Rosalynn Carter, wife of the 39th President of the United States of America Jimmy Carter, passed away this past Sunday at the age of 96. She was a dedicated champion for mental health contributing throughout the path of her life to positive changes in the mental health care system.

The former first lady saw the need to advocate for change early in life as child. Rosalynn’s cousin struggled with mental illness, and she saw the lack of care he was able to receive and the stigma that he faced. When her path led to her husband becoming a public figure, Rosalynn took an opportunity to voice a need for advancement in the field of mental health and she made sure Jimmy Carter did the same.

In Rosalynn’s memoir, she recounted a story of a time she waited in line with the public at one of her husband’s rallies. When it was her time to shake Jimmy’s hand, she told him she had come to, “See what you are going to do to help people with mental illnesses when you become governor.”  Mr. Carter told her he would be putting her in charge of making sure the people of Georgia had the best mental health care possible.

Rosalynn’s path led from work in mental health advocacy to becoming the Honorary Chair of the Presidential Commission on Mental Health. She also lobbied in congress to ensure that insurance companies provided adequate coverage for mental health care.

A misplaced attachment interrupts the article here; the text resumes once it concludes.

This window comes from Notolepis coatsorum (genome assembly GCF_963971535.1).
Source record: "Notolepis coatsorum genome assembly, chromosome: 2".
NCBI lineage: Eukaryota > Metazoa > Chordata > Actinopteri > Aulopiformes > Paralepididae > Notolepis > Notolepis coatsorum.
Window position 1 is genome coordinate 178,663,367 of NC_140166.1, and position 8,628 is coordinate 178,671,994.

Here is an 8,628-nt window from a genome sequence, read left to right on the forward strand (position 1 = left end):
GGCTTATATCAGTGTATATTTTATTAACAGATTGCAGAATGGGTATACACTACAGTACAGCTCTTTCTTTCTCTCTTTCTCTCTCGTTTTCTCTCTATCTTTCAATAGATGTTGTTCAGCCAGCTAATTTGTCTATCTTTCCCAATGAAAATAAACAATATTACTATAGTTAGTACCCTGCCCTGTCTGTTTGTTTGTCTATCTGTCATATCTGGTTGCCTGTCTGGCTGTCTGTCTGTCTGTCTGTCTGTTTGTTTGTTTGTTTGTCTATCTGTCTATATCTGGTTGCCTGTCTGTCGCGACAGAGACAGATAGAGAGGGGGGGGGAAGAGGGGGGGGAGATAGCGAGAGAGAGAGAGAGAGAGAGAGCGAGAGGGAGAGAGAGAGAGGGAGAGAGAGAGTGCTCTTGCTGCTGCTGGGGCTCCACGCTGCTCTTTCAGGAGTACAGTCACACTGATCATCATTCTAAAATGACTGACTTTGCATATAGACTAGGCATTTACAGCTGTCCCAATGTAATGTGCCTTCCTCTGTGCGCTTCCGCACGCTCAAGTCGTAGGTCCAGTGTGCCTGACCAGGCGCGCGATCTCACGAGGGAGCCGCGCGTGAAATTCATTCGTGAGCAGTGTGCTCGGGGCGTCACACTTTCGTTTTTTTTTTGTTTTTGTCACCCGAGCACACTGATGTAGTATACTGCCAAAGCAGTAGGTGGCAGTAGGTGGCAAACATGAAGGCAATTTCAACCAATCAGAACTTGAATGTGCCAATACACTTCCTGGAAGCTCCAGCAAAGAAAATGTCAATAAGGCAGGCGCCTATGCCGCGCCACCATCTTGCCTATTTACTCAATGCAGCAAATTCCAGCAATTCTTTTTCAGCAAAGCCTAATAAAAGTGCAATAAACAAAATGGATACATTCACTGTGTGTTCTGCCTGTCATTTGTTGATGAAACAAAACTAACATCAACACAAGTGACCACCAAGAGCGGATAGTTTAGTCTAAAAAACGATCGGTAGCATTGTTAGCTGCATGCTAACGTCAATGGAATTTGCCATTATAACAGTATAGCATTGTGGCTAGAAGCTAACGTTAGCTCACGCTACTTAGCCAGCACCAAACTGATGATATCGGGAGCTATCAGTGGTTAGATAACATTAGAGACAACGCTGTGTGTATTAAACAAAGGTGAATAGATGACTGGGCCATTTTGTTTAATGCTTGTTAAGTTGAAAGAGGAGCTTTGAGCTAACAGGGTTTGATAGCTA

In 1979, Rosalynn testified before Congress for the Mental Health System Act. The act, signed by Jimmy Carter, provided grants to community mental health care centers just like the Hamm Clinic. These grants made it possible for those clinics to provide affordable, holistic mental and behavioral health care to their clients.  Also, in 1979, Mrs. Carter addressed the World Health Organization, providing data she had previously gathered and emphasized that mental health is an integral part of overall health and identified mental health care, as a basic human right.

Mrs. Carter’s work went beyond advocating at the governmental levels. She also visited with producers, creatives, and actors in Hollywood to discuss how they could work to decrease stigma too. She encouraged them to share their own stories about mental health and to produce entertainment that decreased the stigma of mental illness.

A major part of Rosalyn’s legacy is the Carter Center founded in 1982 by the former president and first lady.  The mission of the Carter Center is “guided by a fundamental commitment to human rights and the alleviation of human suffering. It seeks to prevent and resolve conflicts, enhance freedom and democracy, and improve health.”

Throughout its history, the Carter Center has helped individuals in over 80 countries, and works to strengthen international standards for human rights, observes elections to help secure democracy, and among many other things works to improve mental health care around the world.  The work of the Carter Center is integral to the overall well-being of people world-wide.

Rosalynn and her legacy of leadership in mental health advocacy will not be forgotten.


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